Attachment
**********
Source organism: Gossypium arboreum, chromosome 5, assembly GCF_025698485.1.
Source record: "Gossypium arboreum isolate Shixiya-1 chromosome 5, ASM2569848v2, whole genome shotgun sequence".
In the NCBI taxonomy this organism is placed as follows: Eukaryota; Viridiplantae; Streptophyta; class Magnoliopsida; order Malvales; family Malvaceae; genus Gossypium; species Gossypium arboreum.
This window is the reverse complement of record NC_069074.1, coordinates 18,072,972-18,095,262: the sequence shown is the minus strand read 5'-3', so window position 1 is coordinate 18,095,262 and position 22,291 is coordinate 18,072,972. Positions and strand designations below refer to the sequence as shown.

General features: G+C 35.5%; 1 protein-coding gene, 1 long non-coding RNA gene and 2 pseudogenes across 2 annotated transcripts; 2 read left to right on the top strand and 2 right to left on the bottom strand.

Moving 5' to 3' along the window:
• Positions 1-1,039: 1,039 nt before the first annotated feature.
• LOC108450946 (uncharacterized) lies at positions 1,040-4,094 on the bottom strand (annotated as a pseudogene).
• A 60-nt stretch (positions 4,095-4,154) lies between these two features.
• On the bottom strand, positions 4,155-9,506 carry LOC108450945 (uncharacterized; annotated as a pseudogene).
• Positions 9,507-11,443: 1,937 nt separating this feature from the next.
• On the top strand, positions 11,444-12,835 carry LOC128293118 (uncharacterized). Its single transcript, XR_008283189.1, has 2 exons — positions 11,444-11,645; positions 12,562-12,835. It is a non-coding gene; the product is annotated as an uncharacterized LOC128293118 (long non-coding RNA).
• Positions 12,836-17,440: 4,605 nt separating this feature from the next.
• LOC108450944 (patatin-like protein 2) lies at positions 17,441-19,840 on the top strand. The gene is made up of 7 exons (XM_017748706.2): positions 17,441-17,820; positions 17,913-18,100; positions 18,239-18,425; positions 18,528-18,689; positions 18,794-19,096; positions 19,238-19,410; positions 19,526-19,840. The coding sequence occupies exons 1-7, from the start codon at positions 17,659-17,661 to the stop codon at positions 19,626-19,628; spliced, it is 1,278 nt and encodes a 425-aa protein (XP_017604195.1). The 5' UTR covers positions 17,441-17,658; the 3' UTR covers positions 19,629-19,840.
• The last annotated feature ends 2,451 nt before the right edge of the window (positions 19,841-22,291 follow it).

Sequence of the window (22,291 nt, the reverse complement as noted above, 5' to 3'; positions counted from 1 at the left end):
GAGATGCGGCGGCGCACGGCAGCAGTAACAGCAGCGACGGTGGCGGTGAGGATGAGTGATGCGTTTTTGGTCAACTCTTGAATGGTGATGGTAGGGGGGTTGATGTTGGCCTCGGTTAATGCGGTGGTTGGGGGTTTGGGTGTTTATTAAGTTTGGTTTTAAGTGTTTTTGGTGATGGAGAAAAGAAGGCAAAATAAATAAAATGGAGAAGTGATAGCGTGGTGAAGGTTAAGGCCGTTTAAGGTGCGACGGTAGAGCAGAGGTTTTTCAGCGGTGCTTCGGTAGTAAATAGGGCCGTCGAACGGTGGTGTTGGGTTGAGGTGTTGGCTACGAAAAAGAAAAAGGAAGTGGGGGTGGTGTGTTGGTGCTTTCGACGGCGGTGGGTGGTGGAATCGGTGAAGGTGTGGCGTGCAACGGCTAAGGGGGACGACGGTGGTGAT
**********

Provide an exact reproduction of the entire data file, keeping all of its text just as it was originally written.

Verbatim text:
Source organism: Gossypium arboreum, chromosome 5, assembly GCF_025698485.1.
Source record: "Gossypium arboreum isolate Shixiya-1 chromosome 5, ASM2569848v2, whole genome shotgun sequence".
In the NCBI taxonomy this organism is placed as follows: Eukaryota; Viridiplantae; Streptophyta; class Magnoliopsida; order Malvales; family Malvaceae; genus Gossypium; species Gossypium arboreum.
This window is the reverse complement of record NC_069074.1, coordinates 18,072,972-18,095,262: the sequence shown is the minus strand read 5'-3', so window position 1 is coordinate 18,095,262 and position 22,291 is coordinate 18,072,972. Positions and strand designations below refer to the sequence as shown.

General features: G+C 35.5%; 1 protein-coding gene, 1 long non-coding RNA gene and 2 pseudogenes across 2 annotated transcripts; 2 read left to right on the top strand and 2 right to left on the bottom strand.

Moving 5' to 3' along the window:
• Positions 1-1,039: 1,039 nt before the first annotated feature.
• LOC108450946 (uncharacterized) lies at positions 1,040-4,094 on the bottom strand (annotated as a pseudogene).
• A 60-nt stretch (positions 4,095-4,154) lies between these two features.
• On the bottom strand, positions 4,155-9,506 carry LOC108450945 (uncharacterized; annotated as a pseudogene).
• Positions 9,507-11,443: 1,937 nt separating this feature from the next.
• On the top strand, positions 11,444-12,835 carry LOC128293118 (uncharacterized). Its single transcript, XR_008283189.1, has 2 exons — positions 11,444-11,645; positions 12,562-12,835. It is a non-coding gene; the product is annotated as an uncharacterized LOC128293118 (long non-coding RNA).
• Positions 12,836-17,440: 4,605 nt separating this feature from the next.
• LOC108450944 (patatin-like protein 2) lies at positions 17,441-19,840 on the top strand. The gene is made up of 7 exons (XM_017748706.2): positions 17,441-17,820; positions 17,913-18,100; positions 18,239-18,425; positions 18,528-18,689; positions 18,794-19,096; positions 19,238-19,410; positions 19,526-19,840. The coding sequence occupies exons 1-7, from the start codon at positions 17,659-17,661 to the stop codon at positions 19,626-19,628; spliced, it is 1,278 nt and encodes a 425-aa protein (XP_017604195.1). The 5' UTR covers positions 17,441-17,658; the 3' UTR covers positions 19,629-19,840.
• The last annotated feature ends 2,451 nt before the right edge of the window (positions 19,841-22,291 follow it).

Sequence of the window (22,291 nt, the reverse complement as noted above, 5' to 3'; positions counted from 1 at the left end):
GAGATGCGGCGGCGCACGGCAGCAGTAACAGCAGCGACGGTGGCGGTGAGGATGAGTGATGCGTTTTTGGTCAACTCTTGAATGGTGATGGTAGGGGGGTTGATGTTGGCCTCGGTTAATGCGGTGGTTGGGGGTTTGGGTGTTTATTAAGTTTGGTTTTAAGTGTTTTTGGTGATGGAGAAAAGAAGGCAAAATAAATAAAATGGAGAAGTGATAGCGTGGTGAAGGTTAAGGCCGTTTAAGGTGCGACGGTAGAGCAGAGGTTTTTCAGCGGTGCTTCGGTAGTAAATAGGGCCGTCGAACGGTGGTGTTGGGTTGAGGTGTTGGCTACGAAAAAGAAAAAGGAAGTGGGGGTGGTGTGTTGGTGCTTTCGACGGCGGTGGGTGGTGGAATCGGTGAAGGTGTGGCGTGCAACGGCTAAGGGGGACGACGGTGGTGAT